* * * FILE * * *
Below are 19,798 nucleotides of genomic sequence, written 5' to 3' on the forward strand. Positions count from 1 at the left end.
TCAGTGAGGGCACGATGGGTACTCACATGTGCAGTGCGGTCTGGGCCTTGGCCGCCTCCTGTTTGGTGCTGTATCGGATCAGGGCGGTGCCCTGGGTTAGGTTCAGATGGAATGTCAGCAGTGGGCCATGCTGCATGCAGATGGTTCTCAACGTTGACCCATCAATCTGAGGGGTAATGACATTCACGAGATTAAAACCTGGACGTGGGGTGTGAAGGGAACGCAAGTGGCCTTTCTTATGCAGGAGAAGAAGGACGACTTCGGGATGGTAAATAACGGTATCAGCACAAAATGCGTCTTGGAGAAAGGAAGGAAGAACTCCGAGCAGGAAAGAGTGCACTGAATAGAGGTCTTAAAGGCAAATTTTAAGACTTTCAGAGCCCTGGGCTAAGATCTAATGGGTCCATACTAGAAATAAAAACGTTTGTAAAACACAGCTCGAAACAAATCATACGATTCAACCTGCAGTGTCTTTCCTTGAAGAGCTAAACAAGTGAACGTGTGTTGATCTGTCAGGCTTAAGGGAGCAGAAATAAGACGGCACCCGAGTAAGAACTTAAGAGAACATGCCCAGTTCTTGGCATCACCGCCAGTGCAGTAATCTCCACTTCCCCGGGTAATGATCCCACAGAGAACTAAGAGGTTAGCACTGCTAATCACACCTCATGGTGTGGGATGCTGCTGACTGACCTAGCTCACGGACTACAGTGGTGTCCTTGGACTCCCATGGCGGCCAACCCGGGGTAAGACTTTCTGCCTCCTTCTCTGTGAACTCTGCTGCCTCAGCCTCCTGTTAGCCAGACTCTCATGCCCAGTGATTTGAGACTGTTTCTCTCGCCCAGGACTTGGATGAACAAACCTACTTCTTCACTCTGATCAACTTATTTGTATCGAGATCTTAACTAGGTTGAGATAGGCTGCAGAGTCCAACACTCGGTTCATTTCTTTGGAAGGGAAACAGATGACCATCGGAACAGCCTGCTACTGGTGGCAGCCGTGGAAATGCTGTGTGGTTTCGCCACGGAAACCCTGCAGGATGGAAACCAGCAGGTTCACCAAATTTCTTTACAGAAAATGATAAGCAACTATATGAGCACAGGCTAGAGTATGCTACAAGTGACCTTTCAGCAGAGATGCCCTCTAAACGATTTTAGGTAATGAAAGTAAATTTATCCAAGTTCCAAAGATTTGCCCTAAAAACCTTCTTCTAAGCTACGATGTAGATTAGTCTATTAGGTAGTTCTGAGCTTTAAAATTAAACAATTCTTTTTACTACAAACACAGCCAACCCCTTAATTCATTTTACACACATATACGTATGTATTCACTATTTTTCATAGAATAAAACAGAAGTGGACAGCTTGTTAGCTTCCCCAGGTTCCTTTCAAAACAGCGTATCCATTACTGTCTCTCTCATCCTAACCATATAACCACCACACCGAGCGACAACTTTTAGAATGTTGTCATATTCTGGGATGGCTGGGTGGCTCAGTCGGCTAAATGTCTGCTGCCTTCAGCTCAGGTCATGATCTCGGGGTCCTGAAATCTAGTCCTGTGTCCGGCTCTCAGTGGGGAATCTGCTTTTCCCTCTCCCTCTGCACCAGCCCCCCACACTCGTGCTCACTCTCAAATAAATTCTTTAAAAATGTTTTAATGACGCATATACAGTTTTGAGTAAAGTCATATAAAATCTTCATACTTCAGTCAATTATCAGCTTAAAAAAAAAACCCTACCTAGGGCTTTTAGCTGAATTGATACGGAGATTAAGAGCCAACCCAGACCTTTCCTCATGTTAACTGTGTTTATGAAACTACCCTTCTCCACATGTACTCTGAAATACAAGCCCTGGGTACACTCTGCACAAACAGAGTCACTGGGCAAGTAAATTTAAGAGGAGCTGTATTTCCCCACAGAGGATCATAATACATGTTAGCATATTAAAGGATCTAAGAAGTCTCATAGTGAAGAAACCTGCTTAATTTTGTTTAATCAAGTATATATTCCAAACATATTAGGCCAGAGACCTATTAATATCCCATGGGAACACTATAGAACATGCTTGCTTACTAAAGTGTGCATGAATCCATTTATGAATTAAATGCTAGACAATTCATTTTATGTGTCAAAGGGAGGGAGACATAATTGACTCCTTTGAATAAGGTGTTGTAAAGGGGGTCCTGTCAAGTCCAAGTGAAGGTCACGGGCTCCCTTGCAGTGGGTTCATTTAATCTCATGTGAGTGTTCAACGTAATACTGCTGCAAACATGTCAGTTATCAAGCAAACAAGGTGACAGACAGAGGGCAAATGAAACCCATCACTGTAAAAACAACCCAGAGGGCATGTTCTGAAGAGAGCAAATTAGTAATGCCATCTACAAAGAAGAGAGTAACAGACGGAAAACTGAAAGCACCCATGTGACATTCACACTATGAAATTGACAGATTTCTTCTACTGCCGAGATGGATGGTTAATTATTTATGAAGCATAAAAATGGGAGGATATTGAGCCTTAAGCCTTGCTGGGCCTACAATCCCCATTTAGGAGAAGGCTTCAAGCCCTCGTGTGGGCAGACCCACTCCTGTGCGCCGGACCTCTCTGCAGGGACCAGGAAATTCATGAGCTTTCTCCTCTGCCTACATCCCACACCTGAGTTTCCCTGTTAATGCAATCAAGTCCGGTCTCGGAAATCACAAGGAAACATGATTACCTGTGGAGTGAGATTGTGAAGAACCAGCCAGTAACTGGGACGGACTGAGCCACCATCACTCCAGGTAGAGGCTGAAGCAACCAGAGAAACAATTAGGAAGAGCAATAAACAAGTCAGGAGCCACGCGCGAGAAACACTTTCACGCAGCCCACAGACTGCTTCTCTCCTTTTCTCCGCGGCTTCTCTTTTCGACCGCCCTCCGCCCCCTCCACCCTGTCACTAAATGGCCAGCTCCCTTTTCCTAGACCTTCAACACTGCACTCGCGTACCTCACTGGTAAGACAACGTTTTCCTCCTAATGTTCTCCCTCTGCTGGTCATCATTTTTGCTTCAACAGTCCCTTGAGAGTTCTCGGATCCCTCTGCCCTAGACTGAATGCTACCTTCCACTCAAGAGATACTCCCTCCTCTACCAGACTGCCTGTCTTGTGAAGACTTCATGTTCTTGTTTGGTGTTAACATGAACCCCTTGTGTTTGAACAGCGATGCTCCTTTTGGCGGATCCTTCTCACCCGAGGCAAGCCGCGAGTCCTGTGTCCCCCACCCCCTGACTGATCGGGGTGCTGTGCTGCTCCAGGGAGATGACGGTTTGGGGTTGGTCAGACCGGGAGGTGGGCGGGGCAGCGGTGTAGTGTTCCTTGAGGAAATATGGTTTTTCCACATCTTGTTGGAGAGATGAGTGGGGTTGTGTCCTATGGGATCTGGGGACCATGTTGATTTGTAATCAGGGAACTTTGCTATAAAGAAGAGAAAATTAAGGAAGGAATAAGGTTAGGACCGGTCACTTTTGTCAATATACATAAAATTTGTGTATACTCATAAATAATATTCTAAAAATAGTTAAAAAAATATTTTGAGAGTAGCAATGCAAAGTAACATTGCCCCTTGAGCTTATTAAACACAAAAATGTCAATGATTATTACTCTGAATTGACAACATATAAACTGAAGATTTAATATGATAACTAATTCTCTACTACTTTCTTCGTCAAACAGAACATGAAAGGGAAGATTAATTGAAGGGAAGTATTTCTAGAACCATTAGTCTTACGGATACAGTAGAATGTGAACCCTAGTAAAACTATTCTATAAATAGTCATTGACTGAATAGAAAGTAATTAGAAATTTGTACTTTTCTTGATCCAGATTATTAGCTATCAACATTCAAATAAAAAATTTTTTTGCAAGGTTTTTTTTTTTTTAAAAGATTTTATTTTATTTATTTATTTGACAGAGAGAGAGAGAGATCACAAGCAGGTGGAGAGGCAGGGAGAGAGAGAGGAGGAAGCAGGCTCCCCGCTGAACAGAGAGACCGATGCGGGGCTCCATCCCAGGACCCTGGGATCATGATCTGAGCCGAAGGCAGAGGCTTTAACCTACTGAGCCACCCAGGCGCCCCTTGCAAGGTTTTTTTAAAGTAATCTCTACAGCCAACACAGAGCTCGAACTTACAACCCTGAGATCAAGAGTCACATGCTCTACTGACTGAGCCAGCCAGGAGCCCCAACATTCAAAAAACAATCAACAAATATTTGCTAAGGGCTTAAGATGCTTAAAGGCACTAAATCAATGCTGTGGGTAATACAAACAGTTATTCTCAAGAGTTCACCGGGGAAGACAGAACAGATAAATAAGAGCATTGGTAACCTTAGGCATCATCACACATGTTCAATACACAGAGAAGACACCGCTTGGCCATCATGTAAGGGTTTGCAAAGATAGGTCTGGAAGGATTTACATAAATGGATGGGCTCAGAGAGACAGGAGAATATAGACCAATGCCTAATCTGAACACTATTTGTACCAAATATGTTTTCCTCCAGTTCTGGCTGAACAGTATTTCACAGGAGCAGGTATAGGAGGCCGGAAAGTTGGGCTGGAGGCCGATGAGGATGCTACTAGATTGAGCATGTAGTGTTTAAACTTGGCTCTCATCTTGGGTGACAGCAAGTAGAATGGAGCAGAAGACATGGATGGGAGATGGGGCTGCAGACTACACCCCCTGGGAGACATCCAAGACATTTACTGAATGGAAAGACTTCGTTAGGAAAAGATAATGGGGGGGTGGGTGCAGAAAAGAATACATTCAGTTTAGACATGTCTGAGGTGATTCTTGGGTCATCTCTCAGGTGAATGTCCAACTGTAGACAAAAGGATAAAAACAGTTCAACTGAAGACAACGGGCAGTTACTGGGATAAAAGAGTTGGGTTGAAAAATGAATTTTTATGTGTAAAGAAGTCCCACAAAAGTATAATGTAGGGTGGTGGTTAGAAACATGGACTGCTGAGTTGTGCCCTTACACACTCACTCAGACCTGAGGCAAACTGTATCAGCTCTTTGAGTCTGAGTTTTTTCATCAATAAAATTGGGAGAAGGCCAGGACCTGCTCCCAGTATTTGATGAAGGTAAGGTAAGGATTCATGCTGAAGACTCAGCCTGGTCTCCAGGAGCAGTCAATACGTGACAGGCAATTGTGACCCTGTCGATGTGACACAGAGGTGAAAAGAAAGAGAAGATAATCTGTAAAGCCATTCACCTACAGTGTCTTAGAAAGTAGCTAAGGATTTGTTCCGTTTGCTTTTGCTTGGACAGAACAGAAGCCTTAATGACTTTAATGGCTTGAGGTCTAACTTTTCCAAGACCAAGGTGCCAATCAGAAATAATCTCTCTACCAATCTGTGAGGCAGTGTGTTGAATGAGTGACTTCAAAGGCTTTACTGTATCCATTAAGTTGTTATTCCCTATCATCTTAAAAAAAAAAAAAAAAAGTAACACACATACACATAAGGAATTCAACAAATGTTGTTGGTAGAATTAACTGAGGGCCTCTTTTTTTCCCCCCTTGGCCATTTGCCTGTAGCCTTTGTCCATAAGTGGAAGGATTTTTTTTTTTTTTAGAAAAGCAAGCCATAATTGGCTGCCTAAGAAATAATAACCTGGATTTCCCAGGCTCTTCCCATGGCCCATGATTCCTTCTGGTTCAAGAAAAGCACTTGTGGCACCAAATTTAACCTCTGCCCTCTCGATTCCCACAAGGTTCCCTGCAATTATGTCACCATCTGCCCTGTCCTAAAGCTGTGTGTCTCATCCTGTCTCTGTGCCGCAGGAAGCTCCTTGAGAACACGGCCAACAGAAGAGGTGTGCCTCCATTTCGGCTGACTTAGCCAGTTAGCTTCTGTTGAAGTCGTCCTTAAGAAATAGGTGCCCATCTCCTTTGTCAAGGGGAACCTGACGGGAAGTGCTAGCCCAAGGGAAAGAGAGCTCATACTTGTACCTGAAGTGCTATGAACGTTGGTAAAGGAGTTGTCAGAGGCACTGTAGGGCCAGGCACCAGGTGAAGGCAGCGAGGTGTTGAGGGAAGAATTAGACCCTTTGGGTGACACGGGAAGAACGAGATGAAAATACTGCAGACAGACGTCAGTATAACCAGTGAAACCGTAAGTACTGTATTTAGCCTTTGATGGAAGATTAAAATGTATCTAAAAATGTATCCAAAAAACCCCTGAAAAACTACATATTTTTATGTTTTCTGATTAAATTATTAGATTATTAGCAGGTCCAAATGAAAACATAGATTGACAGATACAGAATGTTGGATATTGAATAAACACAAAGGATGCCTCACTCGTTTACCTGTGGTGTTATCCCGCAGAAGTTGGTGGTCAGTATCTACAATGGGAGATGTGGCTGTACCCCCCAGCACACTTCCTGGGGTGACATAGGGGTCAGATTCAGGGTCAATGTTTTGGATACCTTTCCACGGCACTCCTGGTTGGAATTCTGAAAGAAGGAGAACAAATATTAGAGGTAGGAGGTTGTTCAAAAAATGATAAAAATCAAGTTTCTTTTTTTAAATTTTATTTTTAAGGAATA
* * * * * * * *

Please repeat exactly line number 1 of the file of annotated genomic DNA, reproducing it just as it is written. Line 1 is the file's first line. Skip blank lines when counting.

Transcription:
Below are 19,798 nucleotides of genomic sequence, written 5' to 3' on the forward strand. Positions count from 1 at the left end.